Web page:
I’m often surprised by how a simple act of self-disclosure can upset someone. But if you don’t fit the norm, you would understand how difficult that can be. When I first started working at a Catholic college in campus ministry, as we sought to welcome our LGBTQ students, they told us how hurt and excluded they felt in the school. To our students, it that seemed that administration didn’t care about their identity.
For example, we didn’t have sexual orientation in our non-discrimination clause, nor did we have a separate statement of inclusion. We also did not have a student club for them. Yet together, we collaborated: students, faculty and staff finally approved our first gay-and-straight student alliance to support the work of understanding and acceptance in our community.
Now, many years later at the University of Portland, we have a statement of inclusion and sexual orientation in our non-discrimination clause. But there are still some students, faculty and staff who feel excluded. The members of the last letters of the LGBTQ community feel the most left out. I noticed this several years ago and knew we needed to do more.
The students led the way. They started by using their pronouns and invited us to declare our own pronouns. It seemed simple. I had no idea that there was so much variety and description for their identities. Then, one day, I decided to add them to the tag in my email signature.
It was simply a sign that I was a safe person to talk to, and that this is a place where people can feel welcomed, no matter what their identity is. It wasn’t an endorsement of so-called “gender theory” or a political statement or tacit support for confusion or self-destruction. It’s simply a statement of who I am and that I want to know who they are.
Their identity doesn’t scare me. Rather, I wanted to be welcoming and hospitable, creating space for others.
I sincerely desire to convey to them and reassure them that they are valued and truly belong here. It’s a small way to say I am with you on this journey.
We all have our journeys. For me, this is the simple Gospel message that we offer one another, and try to live out every day, when we say that we love God and love our neighbor. We are all on a journey of self-discovery, and the deepest discovery is that each of us is a beloved child of God.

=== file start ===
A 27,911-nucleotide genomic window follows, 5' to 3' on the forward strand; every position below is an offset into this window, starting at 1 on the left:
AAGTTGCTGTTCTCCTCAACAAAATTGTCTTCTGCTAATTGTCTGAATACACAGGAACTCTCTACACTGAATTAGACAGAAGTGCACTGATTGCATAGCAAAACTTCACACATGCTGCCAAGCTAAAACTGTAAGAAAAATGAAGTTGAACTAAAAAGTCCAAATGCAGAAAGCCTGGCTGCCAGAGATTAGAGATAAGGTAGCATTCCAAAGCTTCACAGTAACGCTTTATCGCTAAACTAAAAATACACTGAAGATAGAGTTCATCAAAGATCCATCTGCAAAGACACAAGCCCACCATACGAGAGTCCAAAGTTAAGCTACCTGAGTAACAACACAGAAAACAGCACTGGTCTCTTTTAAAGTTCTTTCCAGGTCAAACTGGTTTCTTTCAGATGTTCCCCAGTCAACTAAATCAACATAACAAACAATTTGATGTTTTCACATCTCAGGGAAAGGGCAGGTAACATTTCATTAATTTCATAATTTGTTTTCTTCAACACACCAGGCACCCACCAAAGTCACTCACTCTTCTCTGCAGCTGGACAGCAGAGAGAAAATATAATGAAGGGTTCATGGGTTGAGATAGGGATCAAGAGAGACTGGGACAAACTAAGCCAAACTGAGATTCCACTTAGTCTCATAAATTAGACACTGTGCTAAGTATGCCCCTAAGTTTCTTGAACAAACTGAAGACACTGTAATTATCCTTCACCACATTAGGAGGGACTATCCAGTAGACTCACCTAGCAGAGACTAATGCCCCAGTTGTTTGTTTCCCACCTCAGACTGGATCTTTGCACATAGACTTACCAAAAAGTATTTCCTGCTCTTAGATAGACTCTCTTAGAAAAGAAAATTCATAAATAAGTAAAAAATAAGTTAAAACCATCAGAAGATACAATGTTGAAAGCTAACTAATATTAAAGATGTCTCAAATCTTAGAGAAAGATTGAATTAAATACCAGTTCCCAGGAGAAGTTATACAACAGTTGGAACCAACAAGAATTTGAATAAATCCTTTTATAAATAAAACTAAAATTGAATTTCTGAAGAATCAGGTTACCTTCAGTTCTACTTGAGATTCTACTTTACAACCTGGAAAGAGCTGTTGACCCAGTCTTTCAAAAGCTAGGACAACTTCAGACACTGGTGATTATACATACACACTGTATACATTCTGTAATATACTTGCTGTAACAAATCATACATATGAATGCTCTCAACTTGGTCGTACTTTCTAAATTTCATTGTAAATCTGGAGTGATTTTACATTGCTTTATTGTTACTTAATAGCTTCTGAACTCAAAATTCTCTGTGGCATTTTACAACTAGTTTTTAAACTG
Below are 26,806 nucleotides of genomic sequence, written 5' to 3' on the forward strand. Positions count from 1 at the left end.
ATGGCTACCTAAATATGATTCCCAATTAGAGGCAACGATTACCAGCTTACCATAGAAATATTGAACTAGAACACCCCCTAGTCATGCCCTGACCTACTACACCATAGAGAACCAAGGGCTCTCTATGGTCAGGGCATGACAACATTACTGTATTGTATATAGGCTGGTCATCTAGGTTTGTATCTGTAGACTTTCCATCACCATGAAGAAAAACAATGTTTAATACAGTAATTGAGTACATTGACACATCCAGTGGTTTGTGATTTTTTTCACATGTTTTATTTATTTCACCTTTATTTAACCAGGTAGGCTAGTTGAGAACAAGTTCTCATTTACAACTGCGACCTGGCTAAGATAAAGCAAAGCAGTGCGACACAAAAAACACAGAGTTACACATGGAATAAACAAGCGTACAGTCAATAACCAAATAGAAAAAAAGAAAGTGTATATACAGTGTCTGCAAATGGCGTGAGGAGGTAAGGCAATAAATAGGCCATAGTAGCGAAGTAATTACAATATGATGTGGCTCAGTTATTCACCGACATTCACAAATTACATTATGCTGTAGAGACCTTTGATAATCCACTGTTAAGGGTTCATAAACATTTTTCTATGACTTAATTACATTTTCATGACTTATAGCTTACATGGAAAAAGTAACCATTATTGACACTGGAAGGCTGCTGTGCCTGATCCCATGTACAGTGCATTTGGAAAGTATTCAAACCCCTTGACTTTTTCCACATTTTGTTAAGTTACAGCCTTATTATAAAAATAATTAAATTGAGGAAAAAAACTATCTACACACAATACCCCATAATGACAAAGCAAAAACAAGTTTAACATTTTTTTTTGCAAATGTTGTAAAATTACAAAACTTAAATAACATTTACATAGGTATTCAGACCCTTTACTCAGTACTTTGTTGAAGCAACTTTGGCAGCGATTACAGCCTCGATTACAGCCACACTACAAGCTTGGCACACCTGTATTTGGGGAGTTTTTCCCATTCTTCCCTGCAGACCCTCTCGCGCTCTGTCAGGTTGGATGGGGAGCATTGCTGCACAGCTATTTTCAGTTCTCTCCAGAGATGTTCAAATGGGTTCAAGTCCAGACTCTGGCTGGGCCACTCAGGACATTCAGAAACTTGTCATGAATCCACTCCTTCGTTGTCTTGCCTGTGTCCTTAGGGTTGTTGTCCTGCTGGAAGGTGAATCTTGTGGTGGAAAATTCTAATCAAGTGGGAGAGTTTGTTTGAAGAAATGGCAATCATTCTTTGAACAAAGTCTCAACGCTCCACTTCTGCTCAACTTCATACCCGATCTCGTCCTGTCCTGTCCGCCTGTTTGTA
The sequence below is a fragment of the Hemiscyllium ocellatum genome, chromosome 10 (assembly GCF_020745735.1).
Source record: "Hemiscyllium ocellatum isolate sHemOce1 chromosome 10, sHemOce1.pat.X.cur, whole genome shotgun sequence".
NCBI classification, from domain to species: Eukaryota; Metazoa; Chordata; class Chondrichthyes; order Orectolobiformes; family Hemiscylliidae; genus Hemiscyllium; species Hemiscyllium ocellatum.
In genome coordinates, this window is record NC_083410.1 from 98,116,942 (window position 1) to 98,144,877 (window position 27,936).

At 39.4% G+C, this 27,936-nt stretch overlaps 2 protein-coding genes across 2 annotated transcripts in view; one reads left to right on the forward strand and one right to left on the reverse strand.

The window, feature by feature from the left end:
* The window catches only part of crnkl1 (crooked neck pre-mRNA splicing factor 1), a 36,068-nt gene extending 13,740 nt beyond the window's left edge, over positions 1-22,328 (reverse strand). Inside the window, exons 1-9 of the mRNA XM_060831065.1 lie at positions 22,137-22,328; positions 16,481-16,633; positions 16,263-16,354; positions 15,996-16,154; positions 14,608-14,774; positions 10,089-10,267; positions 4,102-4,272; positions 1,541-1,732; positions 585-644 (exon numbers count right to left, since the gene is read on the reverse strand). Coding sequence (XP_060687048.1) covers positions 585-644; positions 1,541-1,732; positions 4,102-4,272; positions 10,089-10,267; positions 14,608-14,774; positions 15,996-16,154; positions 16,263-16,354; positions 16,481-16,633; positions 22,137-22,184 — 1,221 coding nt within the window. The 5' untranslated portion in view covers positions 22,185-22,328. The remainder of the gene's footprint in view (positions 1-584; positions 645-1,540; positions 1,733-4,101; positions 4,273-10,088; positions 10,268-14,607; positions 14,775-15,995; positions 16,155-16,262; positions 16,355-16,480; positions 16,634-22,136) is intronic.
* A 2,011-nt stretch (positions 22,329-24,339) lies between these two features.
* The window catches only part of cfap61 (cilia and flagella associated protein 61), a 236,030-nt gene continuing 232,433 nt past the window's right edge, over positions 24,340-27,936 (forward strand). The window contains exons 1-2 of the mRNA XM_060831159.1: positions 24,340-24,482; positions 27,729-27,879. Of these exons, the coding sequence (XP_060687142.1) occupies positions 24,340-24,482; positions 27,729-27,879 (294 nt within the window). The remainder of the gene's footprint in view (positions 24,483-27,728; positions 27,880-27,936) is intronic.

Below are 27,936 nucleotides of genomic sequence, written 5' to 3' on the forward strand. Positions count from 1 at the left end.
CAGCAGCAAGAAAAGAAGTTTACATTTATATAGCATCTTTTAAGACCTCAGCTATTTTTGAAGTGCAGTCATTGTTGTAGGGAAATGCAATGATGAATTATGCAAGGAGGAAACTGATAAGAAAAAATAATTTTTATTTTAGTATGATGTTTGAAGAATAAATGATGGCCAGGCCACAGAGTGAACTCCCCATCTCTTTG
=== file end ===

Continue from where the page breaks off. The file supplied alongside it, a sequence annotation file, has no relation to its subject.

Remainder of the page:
Yet sometimes, being ourselves can seem both frightening and difficult: for example, when you don’t feel welcomed, or when you sense that there is no place for you as you are, especially when there is no room to express what is in your heart and what your experiences have been.
Sadly, institutional fear can prevent us from hearing the stories of discrimination, misunderstandings and utter isolation until it is often too late. Such situations can suffocate a young person internally and, sometimes, suicide can seem like the obvious choice. It shouldn’t be that way! That’s not the way of love that we know as Christians.
Recently, at chapel, we sang one of our favorite prayers, the Prayer of Saint Francis of Assisi. We cherish the idea that we can be a “channel of peace,” but the reality is sorely missing in our world today and the pathways offered the LGBTQ community are shallow. The hymn’s refrain reminds us how difficult the pathway really is.
We ask God, our Master, “that we may never seek so much to be consoled, as to console; to be understood as we understand; to be loved as to love, with all our soul.”
For me, the use of my personal pronouns is a channel, a way of extending peace to someone who might be hurting and needs to be understood, consoled and loved. With the inclusion of my personal pronouns, I hope to send the clear signal that you’ll find a loving heart and welcoming ear on your journey.
Thank you, Father.
What a thoughtful and loving writing. Referencing the hymn of Saint Francis was a brilliant and relevant idea.